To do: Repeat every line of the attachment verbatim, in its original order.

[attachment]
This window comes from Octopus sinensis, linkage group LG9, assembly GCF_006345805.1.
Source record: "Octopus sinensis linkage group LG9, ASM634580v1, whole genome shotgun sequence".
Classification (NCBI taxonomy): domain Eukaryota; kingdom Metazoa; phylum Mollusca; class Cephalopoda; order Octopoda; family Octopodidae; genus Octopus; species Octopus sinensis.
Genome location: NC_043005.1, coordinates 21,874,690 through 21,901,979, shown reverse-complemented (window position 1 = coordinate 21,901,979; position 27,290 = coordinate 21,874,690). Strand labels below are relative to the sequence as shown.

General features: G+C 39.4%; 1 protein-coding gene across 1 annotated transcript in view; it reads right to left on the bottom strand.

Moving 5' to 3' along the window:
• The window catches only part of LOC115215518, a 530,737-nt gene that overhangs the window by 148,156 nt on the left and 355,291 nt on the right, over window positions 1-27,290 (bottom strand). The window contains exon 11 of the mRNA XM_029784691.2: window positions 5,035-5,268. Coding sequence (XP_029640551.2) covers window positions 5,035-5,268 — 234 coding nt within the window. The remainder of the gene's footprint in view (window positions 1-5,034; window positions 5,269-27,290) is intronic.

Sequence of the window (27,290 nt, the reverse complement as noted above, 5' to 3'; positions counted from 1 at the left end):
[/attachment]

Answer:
This window comes from Octopus sinensis, linkage group LG9, assembly GCF_006345805.1.
Source record: "Octopus sinensis linkage group LG9, ASM634580v1, whole genome shotgun sequence".
Classification (NCBI taxonomy): domain Eukaryota; kingdom Metazoa; phylum Mollusca; class Cephalopoda; order Octopoda; family Octopodidae; genus Octopus; species Octopus sinensis.
Genome location: NC_043005.1, coordinates 21,874,690 through 21,901,979, shown reverse-complemented (window position 1 = coordinate 21,901,979; position 27,290 = coordinate 21,874,690). Strand labels below are relative to the sequence as shown.

General features: G+C 39.4%; 1 protein-coding gene across 1 annotated transcript in view; it reads right to left on the bottom strand.

Moving 5' to 3' along the window:
• The window catches only part of LOC115215518, a 530,737-nt gene that overhangs the window by 148,156 nt on the left and 355,291 nt on the right, over window positions 1-27,290 (bottom strand). The window contains exon 11 of the mRNA XM_029784691.2: window positions 5,035-5,268. Coding sequence (XP_029640551.2) covers window positions 5,035-5,268 — 234 coding nt within the window. The remainder of the gene's footprint in view (window positions 1-5,034; window positions 5,269-27,290) is intronic.

Sequence of the window (27,290 nt, the reverse complement as noted above, 5' to 3'; positions counted from 1 at the left end):